Myths and Realities: An Empirical Study of Banks and the Gender of Small Business Clients

Article excerpt

Abstract

This research addresses empirically the impact of gender on the relationship between bank lenders and small business borrowers. Both quantitative and qualitative aspects of the relationship are considered. Data are drawn from a national random sample of 1,393 bank loan files. Terms of lending across gender are examined, controlling for covariates such as size and sector Findings that borrower attributes and terms of lending do not vary by gender of borrower are consistent with the null hypothesis of no discrimination.

Resume

La presente recherche examine de facon empirique l'influence du sexe de l'emprunteur sur la relation entre les preteurs bancaires et les petites entreprises qui font une demande d'emprunt. Elle en etudie a la fois les aspects quantitatifs et qualitatifs en utilisant des donnees qui proviennent d'un echantillon national tire au hasard de 1 393 dossiers de credit bancaire. Les termes du pret, qu'il soit destine a des femmes ou a des hommes, sont etudies en fonction de la taille et du secteur de l'entreprise. Les resultats demontrent que les caracteristiques et les termes du pret ne changent pas que l'emprunteur soit un homme ou une femme ; ils sont conformes a l'hypothese nulle de non-discrimination.

"Discrimination against women small business owners by Canada's major financial institutions is widespread across the country. ... Women seeking financing are refused 20 per cent more often than men; and women are regularly charged a higher rate of interest than men."

Canadian Federation of Independent Business //www.cfib.ca/english/research/reports/financin.htm

"Financing Double Standard," August 28, 1998

There is a pervasive belief that women owners of small firms face disproportionately greater difficulty obtaining bank credit than do men. This belief is articulated in the popular media (Languedoc, 1988, among many), in the professional literature (Berard & Brown, 1994), by lobby organizations (Canadian Federation of Independent Business [CFIB], 1995), and in the academic literature (Belcourt, 1991). One consequence of this widespread perception is that policymakers, industry regulators, and officials of lending institutions devote significant resources of time and money in efforts to address this accusation. Moreover, women business owners, fearing discriminatory treatment, may avoid banks as a source of capital.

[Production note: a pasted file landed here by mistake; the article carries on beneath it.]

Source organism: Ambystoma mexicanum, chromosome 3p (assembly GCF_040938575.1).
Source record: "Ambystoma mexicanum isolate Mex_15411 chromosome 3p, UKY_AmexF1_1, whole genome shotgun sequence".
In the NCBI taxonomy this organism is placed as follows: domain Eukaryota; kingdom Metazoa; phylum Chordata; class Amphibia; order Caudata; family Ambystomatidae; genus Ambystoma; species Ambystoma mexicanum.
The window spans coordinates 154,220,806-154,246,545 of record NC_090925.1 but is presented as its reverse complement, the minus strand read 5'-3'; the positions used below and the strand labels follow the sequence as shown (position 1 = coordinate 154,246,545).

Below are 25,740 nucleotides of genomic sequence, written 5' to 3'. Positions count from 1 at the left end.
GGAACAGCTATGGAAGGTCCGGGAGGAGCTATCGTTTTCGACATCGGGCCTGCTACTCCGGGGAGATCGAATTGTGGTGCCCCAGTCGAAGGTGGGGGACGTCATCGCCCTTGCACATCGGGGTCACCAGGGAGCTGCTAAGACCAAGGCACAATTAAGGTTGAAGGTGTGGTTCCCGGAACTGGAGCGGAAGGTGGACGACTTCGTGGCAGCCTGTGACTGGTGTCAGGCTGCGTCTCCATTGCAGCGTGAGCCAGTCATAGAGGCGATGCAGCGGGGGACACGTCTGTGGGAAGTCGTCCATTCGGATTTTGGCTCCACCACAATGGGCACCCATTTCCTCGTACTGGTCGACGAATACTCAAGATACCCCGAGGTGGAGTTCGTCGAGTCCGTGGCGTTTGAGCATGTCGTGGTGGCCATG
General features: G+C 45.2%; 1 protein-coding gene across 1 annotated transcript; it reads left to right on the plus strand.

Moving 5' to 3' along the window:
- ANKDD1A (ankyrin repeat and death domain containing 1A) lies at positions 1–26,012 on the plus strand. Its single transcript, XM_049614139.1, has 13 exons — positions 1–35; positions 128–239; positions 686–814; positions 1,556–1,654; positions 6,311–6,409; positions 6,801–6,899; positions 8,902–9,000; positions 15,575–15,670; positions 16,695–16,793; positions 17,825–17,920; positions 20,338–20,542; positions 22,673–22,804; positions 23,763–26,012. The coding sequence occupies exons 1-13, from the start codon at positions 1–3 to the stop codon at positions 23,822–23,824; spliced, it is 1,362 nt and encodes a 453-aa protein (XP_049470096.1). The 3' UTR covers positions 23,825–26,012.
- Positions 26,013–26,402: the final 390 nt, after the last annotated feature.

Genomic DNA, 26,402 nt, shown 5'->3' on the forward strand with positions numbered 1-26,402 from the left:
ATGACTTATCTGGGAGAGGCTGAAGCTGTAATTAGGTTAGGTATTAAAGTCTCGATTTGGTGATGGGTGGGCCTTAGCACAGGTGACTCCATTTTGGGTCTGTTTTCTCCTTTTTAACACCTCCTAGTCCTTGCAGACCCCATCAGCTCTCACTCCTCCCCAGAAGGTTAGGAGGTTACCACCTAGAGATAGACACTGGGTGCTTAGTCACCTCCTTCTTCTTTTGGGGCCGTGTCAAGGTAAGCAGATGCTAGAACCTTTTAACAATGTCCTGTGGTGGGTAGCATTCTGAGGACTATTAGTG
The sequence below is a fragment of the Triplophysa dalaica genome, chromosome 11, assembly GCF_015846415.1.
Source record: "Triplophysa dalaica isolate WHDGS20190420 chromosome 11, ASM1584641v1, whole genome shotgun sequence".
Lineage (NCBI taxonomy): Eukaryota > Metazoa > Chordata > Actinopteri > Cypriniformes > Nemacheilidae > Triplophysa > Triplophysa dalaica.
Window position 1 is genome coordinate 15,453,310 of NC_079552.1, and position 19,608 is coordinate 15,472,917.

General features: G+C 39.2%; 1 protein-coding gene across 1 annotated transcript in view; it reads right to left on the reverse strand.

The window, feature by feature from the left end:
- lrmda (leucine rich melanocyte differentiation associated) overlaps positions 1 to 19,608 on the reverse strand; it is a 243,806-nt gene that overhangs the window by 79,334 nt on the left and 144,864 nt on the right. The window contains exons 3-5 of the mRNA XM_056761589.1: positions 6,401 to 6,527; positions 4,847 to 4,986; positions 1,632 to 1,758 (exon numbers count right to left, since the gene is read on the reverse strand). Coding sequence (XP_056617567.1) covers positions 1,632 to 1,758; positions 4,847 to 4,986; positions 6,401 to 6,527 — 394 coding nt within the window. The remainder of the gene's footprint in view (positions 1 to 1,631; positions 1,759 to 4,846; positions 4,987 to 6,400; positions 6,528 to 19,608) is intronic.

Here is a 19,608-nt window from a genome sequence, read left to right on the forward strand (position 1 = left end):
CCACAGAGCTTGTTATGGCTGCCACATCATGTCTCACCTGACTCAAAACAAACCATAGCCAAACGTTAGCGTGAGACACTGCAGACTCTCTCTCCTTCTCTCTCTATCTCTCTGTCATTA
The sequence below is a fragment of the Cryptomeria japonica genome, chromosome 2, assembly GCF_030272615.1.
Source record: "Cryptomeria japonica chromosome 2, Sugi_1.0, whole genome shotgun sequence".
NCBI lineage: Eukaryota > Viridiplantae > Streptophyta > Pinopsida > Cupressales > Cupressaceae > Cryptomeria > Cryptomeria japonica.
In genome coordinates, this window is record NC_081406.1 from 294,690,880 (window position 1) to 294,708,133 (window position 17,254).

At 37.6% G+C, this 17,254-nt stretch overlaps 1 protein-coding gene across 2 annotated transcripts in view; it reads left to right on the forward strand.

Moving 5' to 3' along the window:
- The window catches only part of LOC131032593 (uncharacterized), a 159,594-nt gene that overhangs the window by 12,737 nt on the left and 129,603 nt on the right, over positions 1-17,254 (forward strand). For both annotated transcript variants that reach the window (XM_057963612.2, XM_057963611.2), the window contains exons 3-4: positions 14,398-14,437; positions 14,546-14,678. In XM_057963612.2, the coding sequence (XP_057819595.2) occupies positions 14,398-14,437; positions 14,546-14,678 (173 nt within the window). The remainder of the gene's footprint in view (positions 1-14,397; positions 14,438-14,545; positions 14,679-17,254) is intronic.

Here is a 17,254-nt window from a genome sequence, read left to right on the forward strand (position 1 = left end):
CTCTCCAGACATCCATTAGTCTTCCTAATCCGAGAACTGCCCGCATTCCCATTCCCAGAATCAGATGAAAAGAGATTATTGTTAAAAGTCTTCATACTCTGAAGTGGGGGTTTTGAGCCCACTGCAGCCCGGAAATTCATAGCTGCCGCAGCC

Conversely, there are significant empirical findings that do not support the allegation of gender bias (for example, Buttner & Rosen, 1992; Fabowale, Orser, & Riding, 1995; Riding & Swift, 1990; Statistics Canada, 1994). In spite of Berard and Brown's contention that "there is agreement in studies ... that women entrepreneurs who seek outside financing face more obstacles than men" (1994, p. 10), no such agreement exists and this important question remains open.

Virtually all of the empirical evidence to date has been drawn from mail surveys of small business owners. Such surveys are plagued with low response rates, issues of survivor and nonresponse biases, and problems related to disentangling empirically the confounding effects of gender, firm size, age of firm, and industry sector. Accordingly, the objective of this study is to further inform the debate by drawing on a large sample of bank borrowers, thereby avoiding many of the problems associated with earlier studies.

To accomplish this goal, we argue that lenders employ a set of criteria that determine the "bankability" of a prospective client. SME clients that meet the threshold criterion obtain credit; others do not. Under the null hypothesis of no discrimination, we argue that borrower attributes ought not to differ materially by gender. Under the alternate hypothesis, one that is consistent with discrimination, women business owners who successfully obtain bank credit would have to display greater competency than men to get the same terms of credit. …